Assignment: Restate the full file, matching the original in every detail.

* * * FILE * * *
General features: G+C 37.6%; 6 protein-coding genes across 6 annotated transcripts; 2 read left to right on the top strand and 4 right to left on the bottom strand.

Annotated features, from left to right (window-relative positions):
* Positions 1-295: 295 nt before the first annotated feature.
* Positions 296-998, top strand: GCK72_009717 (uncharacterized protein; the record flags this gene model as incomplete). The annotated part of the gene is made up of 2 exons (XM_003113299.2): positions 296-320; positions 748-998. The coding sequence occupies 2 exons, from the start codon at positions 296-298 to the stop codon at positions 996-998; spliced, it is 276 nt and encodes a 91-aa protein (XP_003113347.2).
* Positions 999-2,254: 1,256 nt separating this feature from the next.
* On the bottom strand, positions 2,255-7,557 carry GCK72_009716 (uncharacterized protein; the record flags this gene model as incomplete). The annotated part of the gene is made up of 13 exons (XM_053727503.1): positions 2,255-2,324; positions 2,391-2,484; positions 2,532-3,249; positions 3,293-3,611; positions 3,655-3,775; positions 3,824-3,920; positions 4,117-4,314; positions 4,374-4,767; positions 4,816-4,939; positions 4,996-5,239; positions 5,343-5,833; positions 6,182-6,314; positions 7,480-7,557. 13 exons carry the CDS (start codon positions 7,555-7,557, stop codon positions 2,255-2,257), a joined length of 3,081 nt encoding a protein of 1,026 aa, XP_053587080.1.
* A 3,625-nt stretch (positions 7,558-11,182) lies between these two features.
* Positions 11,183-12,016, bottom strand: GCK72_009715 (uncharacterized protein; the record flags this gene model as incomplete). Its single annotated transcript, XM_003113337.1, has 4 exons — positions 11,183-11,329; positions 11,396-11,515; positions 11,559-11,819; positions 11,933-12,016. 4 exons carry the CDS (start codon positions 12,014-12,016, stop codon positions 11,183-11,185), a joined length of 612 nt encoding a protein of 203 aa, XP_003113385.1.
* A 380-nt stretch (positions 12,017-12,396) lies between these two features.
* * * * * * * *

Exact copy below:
General features: G+C 37.6%; 6 protein-coding genes across 6 annotated transcripts; 2 read left to right on the top strand and 4 right to left on the bottom strand.

Annotated features, from left to right (window-relative positions):
* Positions 1-295: 295 nt before the first annotated feature.
* Positions 296-998, top strand: GCK72_009717 (uncharacterized protein; the record flags this gene model as incomplete). The annotated part of the gene is made up of 2 exons (XM_003113299.2): positions 296-320; positions 748-998. The coding sequence occupies 2 exons, from the start codon at positions 296-298 to the stop codon at positions 996-998; spliced, it is 276 nt and encodes a 91-aa protein (XP_003113347.2).
* Positions 999-2,254: 1,256 nt separating this feature from the next.
* On the bottom strand, positions 2,255-7,557 carry GCK72_009716 (uncharacterized protein; the record flags this gene model as incomplete). The annotated part of the gene is made up of 13 exons (XM_053727503.1): positions 2,255-2,324; positions 2,391-2,484; positions 2,532-3,249; positions 3,293-3,611; positions 3,655-3,775; positions 3,824-3,920; positions 4,117-4,314; positions 4,374-4,767; positions 4,816-4,939; positions 4,996-5,239; positions 5,343-5,833; positions 6,182-6,314; positions 7,480-7,557. 13 exons carry the CDS (start codon positions 7,555-7,557, stop codon positions 2,255-2,257), a joined length of 3,081 nt encoding a protein of 1,026 aa, XP_053587080.1.
* A 3,625-nt stretch (positions 7,558-11,182) lies between these two features.
* Positions 11,183-12,016, bottom strand: GCK72_009715 (uncharacterized protein; the record flags this gene model as incomplete). Its single annotated transcript, XM_003113337.1, has 4 exons — positions 11,183-11,329; positions 11,396-11,515; positions 11,559-11,819; positions 11,933-12,016. 4 exons carry the CDS (start codon positions 12,014-12,016, stop codon positions 11,183-11,185), a joined length of 612 nt encoding a protein of 203 aa, XP_003113385.1.
* A 380-nt stretch (positions 12,017-12,396) lies between these two features.